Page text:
• Complete a study, within 6 months, to examine the need for protecting undeveloped coastal barriers along the Pacific Coast (excluding Alaska). Maps were to be submitted to Congress within 12 months identifying undeveloped barriers considered appropriate for inclusion by both the Secretary and the Governor of the affected State.
• Establish an interagency task force to be chaired by the Secretary of the Interior to study and report (within 2 years and after public hearings) on the impacts of tax policy on System units, Federal costs for development on barriers, the number of structures for which flood insurance has not been available, and recommendations for Federal policies and legislative action regarding both developed and undeveloped barriers.

The law also established a process for the RTC and FDIC to transfer interests in land to public or nonprofit conservation organizations. Lands covered include those within the Coastal Barrier Resources System and undeveloped lands (greater than 50 acres in size) adjacent to or contiguous with lands managed for conservation purposes.

Lastly, it authorized the Secretary to purchase property within unit T-12 (Boca Chica) for addition to the refuge system and authorized $15 million for this purpose over a 3-year period from fiscal year 91 through fiscal year 93. The pertinent documents comprising the legislative history of the 1990 amendments include: H.R. 2840, the Coastal Barrier Improvement Act, as introduced, June 29, 1989; the Department of the Interior Legislative Report on H.R. 2840, dated June 18, 1990; the report by the House Committee on Merchant Marine and Fisheries (H. Rept. 101-657, Part I); the report by the House Committee on Banking, Finance, and Urban Affairs (H. Rept. 101-657, Part II); H.R. 2840, as passed by the House of Representatives, June 28, 1990; S. 2729, the Coastal Barrier Resources Act Amendments of 1990, as introduced, June 13, 1990; the report by the Senate Committee on Environment and Public Works (S. Rept. 101-529); floor statements during Senate passage, October 26, 1990, Congressional Record; and floor statements during final passage by the House, October 27, 1990, Congressional Record. Public Law 102-440, approved October 23, 1992, (106 Stat. 2234) directed the Secretary to modify the boundaries of certain barrier resource units. Public Law 103-461 (108 Stat. 4804), approved November 2, 1994, authorized appropriations of not more than$1M to the Secretary for fiscal years 1990 to 1993 and directed the Secretary to modify boundaries of certain barrier resource units.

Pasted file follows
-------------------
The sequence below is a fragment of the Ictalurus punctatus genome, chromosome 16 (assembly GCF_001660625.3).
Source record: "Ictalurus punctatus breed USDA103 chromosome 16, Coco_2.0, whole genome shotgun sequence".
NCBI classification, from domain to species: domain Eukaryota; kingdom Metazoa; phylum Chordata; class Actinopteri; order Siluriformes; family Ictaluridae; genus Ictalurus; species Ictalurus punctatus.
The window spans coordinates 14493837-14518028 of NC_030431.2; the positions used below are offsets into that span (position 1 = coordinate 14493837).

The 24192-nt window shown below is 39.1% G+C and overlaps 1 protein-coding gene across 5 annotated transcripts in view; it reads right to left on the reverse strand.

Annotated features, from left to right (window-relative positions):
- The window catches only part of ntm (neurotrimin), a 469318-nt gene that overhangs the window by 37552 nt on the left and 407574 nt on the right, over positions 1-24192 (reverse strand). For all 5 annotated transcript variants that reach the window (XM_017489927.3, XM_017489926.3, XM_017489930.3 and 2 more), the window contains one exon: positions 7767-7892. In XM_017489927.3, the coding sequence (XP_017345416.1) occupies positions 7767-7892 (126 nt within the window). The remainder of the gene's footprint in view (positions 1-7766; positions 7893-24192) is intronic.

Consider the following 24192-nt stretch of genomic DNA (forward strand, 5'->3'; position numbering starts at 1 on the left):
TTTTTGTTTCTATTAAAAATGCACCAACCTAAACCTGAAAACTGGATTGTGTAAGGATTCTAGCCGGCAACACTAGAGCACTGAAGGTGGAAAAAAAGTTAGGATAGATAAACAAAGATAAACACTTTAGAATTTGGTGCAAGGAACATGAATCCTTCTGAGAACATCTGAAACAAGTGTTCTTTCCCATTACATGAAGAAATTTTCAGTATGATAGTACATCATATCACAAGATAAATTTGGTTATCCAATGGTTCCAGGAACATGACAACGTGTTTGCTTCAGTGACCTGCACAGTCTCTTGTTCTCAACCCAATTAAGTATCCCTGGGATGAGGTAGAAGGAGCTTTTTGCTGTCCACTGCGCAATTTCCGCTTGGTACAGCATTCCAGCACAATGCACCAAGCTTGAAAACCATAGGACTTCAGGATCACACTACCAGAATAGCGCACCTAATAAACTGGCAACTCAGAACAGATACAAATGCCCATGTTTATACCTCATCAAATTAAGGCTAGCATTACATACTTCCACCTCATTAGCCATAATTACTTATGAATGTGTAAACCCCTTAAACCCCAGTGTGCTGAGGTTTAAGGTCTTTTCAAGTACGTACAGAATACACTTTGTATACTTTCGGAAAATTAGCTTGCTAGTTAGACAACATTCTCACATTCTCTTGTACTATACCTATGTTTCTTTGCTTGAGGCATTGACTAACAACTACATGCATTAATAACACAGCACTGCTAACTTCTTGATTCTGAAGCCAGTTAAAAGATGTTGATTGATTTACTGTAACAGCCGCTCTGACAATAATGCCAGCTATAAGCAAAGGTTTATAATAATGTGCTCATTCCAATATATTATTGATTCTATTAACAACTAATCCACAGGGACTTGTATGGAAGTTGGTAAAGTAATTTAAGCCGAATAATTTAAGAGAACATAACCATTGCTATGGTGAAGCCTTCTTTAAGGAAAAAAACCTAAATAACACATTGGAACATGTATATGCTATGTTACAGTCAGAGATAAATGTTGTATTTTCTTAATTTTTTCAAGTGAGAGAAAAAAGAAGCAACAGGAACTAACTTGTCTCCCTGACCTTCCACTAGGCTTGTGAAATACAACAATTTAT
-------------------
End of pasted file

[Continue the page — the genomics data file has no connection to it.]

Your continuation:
Public Law 104-148 (110 Stat. 1378, May 24, 1996), Public Law 104-265 (110 Stat. 3289, October 9, 1996), and Public Law 104-333 (110 Stat. 4115, November 12, 1996) each directed the Secretary to make boundary corrections to specific barrier maps and barrier resource units.

Public Law 106-514, effective November 13, 2000, amended the guidelines for making recommendations regarding additions to the Coastal Barrier Resources System. For voluntary additions, owners of the parcel must request in writing that the Secretary add the parcel to the System, and the parcel must be an undeveloped coastal barrier. The law also designated that the location of maps be filed and made available for public inspection with the Office of the Director of the U.S. Fish and Wildlife Service and such other offices as the Director considers appropriate. The law authorized appropriation levels of $2,000,000 for each fiscal year 2001-2005 in order for the Secretary of the Interior to carry out this Act. In addition, the law also amended the Act to require a pilot digital mapping project, authorizing$500,000 for each fiscal year 2002-2004 for the pilot.

John H. Chafee Coastal Barrier Resource System

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### Citation

(2006). Coastal Barrier Resources Act (CBRA). Retrieved from http://www.eoearth.org/view/article/51cbed497896bb431f69111f